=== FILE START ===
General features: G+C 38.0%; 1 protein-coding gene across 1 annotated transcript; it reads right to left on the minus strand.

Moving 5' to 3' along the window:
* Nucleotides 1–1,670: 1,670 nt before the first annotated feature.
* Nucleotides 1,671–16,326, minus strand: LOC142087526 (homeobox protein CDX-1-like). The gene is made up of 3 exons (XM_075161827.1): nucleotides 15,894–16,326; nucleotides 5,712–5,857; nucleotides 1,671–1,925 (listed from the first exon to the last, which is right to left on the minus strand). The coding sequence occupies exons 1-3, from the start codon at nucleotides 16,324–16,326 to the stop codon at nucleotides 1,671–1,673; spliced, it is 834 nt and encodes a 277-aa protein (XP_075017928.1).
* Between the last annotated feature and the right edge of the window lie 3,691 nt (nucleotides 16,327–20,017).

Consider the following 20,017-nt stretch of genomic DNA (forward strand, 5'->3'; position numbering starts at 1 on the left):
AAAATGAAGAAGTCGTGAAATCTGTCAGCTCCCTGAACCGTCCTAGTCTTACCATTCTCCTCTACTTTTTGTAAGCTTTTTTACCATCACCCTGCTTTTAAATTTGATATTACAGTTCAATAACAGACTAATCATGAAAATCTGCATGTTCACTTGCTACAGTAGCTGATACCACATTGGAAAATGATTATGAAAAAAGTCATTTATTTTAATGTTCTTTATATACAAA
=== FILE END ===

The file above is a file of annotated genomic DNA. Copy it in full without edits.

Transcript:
General features: G+C 38.0%; 1 protein-coding gene across 1 annotated transcript; it reads right to left on the minus strand.

Moving 5' to 3' along the window:
* Nucleotides 1–1,670: 1,670 nt before the first annotated feature.
* Nucleotides 1,671–16,326, minus strand: LOC142087526 (homeobox protein CDX-1-like). The gene is made up of 3 exons (XM_075161827.1): nucleotides 15,894–16,326; nucleotides 5,712–5,857; nucleotides 1,671–1,925 (listed from the first exon to the last, which is right to left on the minus strand). The coding sequence occupies exons 1-3, from the start codon at nucleotides 16,324–16,326 to the stop codon at nucleotides 1,671–1,673; spliced, it is 834 nt and encodes a 277-aa protein (XP_075017928.1).
* Between the last annotated feature and the right edge of the window lie 3,691 nt (nucleotides 16,327–20,017).

Consider the following 20,017-nt stretch of genomic DNA (forward strand, 5'->3'; position numbering starts at 1 on the left):
AAAATGAAGAAGTCGTGAAATCTGTCAGCTCCCTGAACCGTCCTAGTCTTACCATTCTCCTCTACTTTTTGTAAGCTTTTTTACCATCACCCTGCTTTTAAATTTGATATTACAGTTCAATAACAGACTAATCATGAAAATCTGCATGTTCACTTGCTACAGTAGCTGATACCACATTGGAAAATGATTATGAAAAAAGTCATTTATTTTAATGTTCTTTATATACAAA